Work Party Members


Avon Chub

As I write this I have but eighty days remaining until my retirement. Forty years in a government agency researching the diseases of farmed livestock is an age in anyone’s life but my fishing career is a trifle longer, indeed I can pinpoint with some accuracy when I first started. I have on my bookshelf the Observers’ Book of Freshwater Fishes and it bears my parents’ script dated 1957. I can still recall catching my first fish but it was not until I cajoled my mother to buy the book that I discovered that fish to be a roach. I was hooked and the rest as they say is history. Perhaps, due to my solitary past - learning from Mr Crabtree and reading avidly the great sixties magazines such as Angling, Fishing and Creel (I still have them all) - it is why I am still very much a lonesome fisherman.

A renaissance happened when, quite by chance, I stumbled across a review of the first issue of the angling magazine Waterlog  in The Times. It was a revelation – here was a cadre of anglers who, by and large, thought and fished much as my own fishing life had been conducted: traditional but by no means staid; contemplative but not competitive. Even better I met, through the magazine’s Forum, some good fishing companions.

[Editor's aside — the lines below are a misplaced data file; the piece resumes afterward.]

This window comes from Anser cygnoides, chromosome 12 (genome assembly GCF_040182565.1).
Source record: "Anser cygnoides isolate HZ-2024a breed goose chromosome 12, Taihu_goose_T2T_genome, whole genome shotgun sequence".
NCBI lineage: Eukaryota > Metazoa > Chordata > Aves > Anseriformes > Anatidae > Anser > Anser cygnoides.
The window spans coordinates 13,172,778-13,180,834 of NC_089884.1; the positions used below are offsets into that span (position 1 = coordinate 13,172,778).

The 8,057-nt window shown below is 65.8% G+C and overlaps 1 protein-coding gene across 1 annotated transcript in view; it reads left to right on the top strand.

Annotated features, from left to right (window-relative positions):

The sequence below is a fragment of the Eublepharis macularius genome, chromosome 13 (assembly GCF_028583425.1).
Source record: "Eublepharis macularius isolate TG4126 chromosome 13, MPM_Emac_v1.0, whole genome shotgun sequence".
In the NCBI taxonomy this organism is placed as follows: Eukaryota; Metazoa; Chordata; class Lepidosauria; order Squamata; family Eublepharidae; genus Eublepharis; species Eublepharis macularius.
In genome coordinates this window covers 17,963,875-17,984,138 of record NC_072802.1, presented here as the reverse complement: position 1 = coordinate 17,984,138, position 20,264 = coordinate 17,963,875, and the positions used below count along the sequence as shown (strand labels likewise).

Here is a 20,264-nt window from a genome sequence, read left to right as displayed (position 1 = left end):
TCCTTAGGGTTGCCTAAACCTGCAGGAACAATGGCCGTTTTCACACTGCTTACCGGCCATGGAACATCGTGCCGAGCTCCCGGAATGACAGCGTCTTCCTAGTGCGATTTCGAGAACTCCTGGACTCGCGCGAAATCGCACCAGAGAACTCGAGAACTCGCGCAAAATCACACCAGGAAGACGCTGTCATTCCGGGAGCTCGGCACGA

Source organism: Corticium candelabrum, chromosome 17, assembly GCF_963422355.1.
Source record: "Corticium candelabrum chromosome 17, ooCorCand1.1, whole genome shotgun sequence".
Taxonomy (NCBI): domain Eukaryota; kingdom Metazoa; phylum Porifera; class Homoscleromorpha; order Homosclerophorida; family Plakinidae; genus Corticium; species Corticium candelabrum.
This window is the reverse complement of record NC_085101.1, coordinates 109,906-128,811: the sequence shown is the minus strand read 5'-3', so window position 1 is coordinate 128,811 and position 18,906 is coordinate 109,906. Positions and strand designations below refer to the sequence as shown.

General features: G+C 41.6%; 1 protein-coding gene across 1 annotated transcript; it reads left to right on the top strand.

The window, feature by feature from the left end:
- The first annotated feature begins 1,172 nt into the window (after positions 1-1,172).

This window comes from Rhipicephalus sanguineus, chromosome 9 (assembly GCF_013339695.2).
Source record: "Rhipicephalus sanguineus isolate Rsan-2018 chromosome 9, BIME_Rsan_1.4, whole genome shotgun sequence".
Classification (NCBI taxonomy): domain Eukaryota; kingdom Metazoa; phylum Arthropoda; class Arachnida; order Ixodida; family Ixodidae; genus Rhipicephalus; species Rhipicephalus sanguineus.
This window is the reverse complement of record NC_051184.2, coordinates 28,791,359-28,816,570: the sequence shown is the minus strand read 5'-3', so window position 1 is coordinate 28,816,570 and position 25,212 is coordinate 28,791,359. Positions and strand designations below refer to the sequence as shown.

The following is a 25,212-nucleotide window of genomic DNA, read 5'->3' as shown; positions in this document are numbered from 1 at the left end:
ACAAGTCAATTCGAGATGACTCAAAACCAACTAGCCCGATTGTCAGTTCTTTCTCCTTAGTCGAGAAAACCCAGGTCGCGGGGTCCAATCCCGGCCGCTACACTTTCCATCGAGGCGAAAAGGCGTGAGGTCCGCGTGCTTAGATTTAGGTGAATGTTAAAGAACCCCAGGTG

I am neither a follower of fashion nor a slave to cane and centre-pins thus my modest collection of rods and reels comprising the Allcock Match Aerial I bought with my first ever pay packet through cane MK IVs made from JB Walker kits, glass tench rods from Olivers’ teamed with Mitchell 300s to modern (sometimes flashy) Shimano reels and Maver rods. My first love is river fishing (Wey and Thames) for roach, chub and bream and close behind is early summer tenching using flake under a red-tipped quill. I occasionally dabble with a fly and do a bit of mullet chasing once a year in Bembridge harbour. I’ve never caught a monster of any species but my list of reasonably sized fish is not too bad.

When I’m not on the bank I’m reading, listening to Beethoven, Bach and Handel or just tinkering around with bits of cork, balsa, quill and cane. Holidays are strictly (well almost) non-fishing and usually to distant exotic lands.

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